CrunchBang Linux Review


I love CrunchBang Linux.  In my opinion, it’s one of the best distributions of Linux for older computers (heck, any computer) that is actively developed.

I pieced together a Gateway M250 laptop a year or so ago (3 bad ones parted out into 1 good one) and loaded it up with max RAM (2GB).  It’s now a handy little 14 inch laptop with a 1.73Ghz single core Centrino processor.  Not bad…but when playing videos or streaming them, it can really struggle.  So keeping the operating system lightweight on it is a definite must.

Enter, CrunchBang.  It’s small and fast.  It’s elegant and slick.  Just look at this screenshot:

Default Desktop

Simple and sleek, CrunchBang gives feelings of order and uniformity while breaking the speed limit signs.  I’d like to take some time to show you why I feel CrunchBang Linux should be the next distribution of Linux you put on your laptop.  Let’s get started…

Login Screen

In the screenshot above we find the login screen that greets you after installing CrunchBang.  It’s very basic and sleek…it gives the impression that CrunchBang has things together.  It’s impressive but you won’t get to the most impressive portion of CrunchBang Linux until you login for the first time after installing.  I’m going to assume that you already have CrunchBang installed and are booting it for the first time in this review since the install is very easy to do.  After the installation, you’ll be greeted by a command line first run wizard (see below):

First Run Wizard

This wizard will take you through a plethora of tasks…including, but not limited to, getting you connected to the internet, installing development tools, installing web server tools, installing software development tools, and of course…updating your install.  You’ll be able to select each that you want to perform or skip each depending on your need/desire.  THIS is how a first run wizard should be.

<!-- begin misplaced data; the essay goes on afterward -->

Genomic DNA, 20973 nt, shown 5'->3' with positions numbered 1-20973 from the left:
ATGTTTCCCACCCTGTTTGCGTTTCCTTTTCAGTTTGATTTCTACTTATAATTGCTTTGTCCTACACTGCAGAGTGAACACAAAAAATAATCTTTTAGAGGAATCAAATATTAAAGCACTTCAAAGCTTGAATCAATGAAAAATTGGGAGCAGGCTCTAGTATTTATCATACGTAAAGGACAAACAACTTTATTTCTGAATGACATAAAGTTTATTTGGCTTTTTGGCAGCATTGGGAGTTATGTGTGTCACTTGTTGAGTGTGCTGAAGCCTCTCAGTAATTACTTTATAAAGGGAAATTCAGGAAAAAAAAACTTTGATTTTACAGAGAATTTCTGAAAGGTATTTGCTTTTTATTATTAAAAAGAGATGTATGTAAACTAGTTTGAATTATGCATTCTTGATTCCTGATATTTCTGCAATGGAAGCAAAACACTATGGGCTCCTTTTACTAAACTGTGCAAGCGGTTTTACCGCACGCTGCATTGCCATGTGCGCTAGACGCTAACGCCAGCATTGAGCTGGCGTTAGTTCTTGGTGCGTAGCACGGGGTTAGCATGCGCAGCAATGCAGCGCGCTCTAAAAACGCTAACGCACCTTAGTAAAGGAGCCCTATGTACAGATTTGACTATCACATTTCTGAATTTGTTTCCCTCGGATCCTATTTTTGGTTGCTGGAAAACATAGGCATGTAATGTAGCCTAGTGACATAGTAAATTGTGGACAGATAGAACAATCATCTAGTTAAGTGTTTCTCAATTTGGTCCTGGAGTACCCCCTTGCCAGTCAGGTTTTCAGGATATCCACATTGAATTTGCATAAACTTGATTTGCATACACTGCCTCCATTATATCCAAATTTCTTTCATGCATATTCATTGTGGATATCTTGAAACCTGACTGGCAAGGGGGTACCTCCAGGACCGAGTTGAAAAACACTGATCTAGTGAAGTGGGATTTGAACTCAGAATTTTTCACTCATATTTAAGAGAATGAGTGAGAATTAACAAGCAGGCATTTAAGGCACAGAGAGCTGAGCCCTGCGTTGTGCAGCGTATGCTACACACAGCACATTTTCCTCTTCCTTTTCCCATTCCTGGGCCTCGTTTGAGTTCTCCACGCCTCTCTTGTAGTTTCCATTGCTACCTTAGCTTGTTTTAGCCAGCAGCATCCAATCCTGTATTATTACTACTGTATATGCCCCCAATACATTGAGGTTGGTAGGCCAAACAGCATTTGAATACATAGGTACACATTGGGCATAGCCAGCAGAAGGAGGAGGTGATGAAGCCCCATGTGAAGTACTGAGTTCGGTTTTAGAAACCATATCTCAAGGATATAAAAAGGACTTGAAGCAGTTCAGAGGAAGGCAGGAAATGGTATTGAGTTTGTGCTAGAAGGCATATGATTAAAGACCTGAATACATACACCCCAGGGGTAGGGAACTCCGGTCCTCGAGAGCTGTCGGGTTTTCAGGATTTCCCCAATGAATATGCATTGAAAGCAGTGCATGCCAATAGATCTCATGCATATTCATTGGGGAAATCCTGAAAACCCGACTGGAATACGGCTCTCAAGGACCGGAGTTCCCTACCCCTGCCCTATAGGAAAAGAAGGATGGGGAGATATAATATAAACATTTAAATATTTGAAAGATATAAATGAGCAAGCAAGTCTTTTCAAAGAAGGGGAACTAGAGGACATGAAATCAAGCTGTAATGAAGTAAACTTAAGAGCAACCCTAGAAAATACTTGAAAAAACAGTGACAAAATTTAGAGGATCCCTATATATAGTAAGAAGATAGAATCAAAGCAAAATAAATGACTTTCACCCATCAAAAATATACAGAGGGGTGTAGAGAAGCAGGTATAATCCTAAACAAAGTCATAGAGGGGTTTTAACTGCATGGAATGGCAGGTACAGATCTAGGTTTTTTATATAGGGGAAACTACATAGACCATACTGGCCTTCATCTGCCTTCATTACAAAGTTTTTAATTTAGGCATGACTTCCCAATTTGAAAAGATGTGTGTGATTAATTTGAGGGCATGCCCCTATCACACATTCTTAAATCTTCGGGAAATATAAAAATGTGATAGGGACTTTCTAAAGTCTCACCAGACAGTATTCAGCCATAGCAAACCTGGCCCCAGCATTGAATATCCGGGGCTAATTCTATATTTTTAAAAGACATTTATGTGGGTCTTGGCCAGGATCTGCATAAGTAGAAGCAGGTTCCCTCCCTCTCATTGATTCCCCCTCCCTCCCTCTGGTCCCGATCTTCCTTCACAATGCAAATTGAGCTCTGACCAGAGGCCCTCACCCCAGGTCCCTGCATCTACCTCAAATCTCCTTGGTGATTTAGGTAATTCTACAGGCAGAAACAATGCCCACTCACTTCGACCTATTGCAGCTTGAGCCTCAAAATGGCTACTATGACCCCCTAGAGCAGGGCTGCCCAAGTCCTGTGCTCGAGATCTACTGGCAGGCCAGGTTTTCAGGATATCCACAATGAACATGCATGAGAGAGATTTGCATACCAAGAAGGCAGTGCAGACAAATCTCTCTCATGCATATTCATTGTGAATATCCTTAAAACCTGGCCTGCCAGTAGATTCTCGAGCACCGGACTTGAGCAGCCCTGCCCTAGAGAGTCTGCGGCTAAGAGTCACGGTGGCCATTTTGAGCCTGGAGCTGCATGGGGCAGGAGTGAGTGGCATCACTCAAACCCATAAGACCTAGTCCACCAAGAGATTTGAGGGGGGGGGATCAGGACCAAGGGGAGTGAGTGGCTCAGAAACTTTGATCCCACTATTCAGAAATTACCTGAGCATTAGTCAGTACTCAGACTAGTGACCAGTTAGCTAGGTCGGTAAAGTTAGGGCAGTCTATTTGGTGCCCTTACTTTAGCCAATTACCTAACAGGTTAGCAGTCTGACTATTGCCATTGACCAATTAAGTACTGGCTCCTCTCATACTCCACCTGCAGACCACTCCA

This wizard is just a simple script but it does more in the first few minutes for new users than any first run wizard I’ve ever seen.  In my opinion, this tool puts CrunchBang head and shoulders above just about any other distribution of Linux out there.  This lightweight approach to things permeates the entire install.

Now that you’ve made it through the first run wizard, we can explore the various applications installed by default.  For a list, please see the CrunchBang wiki entry.  I’ve found that there is a lightweight replacement for everything I’m accustomed to.  You access these applications by right clicking ON the desktop…which is the standard way to do this using the Openbox window manager.

Right ClickAs you can see, there is a well organized menu structure for the applications that are installed and the appearance provides a uniform appearance just like all other areas of the distro do.  The theme is modern and elegant and continues throughout the menu structure.

browsersAre you a Firefox, Opera or Chromium fan?  Doesn’t matter.  Install scripts are provided inside the menu to get you the right browser right away.  Just a small detail that shows the creator of the distro isn’t thinking about only themselves but rather, the standard user.

I recommend CrunchBang Linux for ANYONE out there…regardless of skill level…who wants a lightweight, complete, and polished distribution of Linux with very few hassles.